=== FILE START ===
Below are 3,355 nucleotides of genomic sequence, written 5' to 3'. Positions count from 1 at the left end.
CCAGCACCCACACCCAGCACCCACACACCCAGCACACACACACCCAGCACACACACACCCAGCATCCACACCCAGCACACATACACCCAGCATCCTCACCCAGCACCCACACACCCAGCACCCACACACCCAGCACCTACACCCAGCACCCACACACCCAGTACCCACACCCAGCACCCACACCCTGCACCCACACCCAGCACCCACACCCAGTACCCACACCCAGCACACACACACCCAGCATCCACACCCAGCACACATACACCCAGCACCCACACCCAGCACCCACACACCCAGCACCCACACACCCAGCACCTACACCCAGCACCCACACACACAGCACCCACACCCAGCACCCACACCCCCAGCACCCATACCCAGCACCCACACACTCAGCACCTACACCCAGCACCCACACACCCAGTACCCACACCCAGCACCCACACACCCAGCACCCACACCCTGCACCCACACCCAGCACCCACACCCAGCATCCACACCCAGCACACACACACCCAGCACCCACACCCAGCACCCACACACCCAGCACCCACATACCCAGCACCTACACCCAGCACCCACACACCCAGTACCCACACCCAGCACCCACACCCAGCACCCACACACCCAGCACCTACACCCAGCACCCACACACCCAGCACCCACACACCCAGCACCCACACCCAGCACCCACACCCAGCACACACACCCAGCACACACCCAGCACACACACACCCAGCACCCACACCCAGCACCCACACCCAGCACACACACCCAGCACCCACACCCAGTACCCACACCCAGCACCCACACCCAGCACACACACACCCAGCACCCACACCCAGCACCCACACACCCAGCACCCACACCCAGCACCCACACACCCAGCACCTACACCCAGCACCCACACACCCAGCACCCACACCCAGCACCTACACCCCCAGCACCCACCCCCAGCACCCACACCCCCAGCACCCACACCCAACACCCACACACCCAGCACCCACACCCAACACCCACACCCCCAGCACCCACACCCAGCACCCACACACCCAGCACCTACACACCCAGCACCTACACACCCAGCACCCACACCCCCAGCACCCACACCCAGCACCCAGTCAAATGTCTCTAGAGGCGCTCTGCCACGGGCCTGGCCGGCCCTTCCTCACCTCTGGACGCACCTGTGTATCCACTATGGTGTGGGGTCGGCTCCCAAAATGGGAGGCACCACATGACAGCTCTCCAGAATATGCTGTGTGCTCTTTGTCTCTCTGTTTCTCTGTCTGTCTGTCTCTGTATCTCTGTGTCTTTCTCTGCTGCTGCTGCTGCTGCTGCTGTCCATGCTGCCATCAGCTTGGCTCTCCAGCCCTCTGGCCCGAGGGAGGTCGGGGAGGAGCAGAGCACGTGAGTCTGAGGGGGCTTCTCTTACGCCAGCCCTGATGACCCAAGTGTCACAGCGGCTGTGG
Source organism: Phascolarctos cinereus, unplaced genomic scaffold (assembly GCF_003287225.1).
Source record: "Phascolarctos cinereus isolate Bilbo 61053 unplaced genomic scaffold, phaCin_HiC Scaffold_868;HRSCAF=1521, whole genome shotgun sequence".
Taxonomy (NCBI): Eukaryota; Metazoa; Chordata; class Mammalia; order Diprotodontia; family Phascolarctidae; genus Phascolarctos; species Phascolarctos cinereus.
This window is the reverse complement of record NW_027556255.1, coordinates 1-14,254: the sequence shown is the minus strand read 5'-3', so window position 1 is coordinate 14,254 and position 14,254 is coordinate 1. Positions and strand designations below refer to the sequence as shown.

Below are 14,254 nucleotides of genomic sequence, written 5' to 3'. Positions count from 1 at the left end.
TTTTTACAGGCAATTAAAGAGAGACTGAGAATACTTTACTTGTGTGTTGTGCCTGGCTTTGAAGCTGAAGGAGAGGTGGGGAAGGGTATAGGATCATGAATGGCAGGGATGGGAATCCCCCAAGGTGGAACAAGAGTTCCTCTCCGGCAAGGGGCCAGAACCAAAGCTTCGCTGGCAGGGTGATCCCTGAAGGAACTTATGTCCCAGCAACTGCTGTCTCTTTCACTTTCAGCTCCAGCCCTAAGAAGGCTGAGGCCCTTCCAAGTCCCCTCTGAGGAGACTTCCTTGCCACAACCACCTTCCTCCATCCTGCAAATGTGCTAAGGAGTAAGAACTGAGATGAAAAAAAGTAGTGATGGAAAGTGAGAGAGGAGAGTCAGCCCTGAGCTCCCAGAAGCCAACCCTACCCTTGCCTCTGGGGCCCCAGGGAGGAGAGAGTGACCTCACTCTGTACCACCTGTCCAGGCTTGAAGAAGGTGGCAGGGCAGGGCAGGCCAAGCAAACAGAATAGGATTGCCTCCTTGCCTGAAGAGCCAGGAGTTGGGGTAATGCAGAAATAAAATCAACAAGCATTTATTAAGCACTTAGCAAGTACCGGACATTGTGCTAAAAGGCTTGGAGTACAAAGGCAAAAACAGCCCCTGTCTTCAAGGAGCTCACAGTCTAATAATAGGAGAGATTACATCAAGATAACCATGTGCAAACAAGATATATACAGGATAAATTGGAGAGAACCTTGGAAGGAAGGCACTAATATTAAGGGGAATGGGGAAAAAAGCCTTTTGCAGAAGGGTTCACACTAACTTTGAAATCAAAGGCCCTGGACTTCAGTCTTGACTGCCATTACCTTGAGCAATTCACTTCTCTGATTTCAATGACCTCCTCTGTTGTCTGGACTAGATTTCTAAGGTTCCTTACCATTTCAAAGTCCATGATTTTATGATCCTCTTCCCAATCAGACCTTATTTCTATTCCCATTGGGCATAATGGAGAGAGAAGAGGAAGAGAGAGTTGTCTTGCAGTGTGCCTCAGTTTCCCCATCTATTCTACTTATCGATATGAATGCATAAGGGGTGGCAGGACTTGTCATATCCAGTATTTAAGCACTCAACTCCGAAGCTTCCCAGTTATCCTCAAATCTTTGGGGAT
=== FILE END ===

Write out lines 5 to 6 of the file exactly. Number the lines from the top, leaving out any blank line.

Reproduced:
Taxonomy (NCBI): Eukaryota; Metazoa; Chordata; class Mammalia; order Diprotodontia; family Phascolarctidae; genus Phascolarctos; species Phascolarctos cinereus.
This window is the reverse complement of record NW_027556255.1, coordinates 1-14,254: the sequence shown is the minus strand read 5'-3', so window position 1 is coordinate 14,254 and position 14,254 is coordinate 1. Positions and strand designations below refer to the sequence as shown.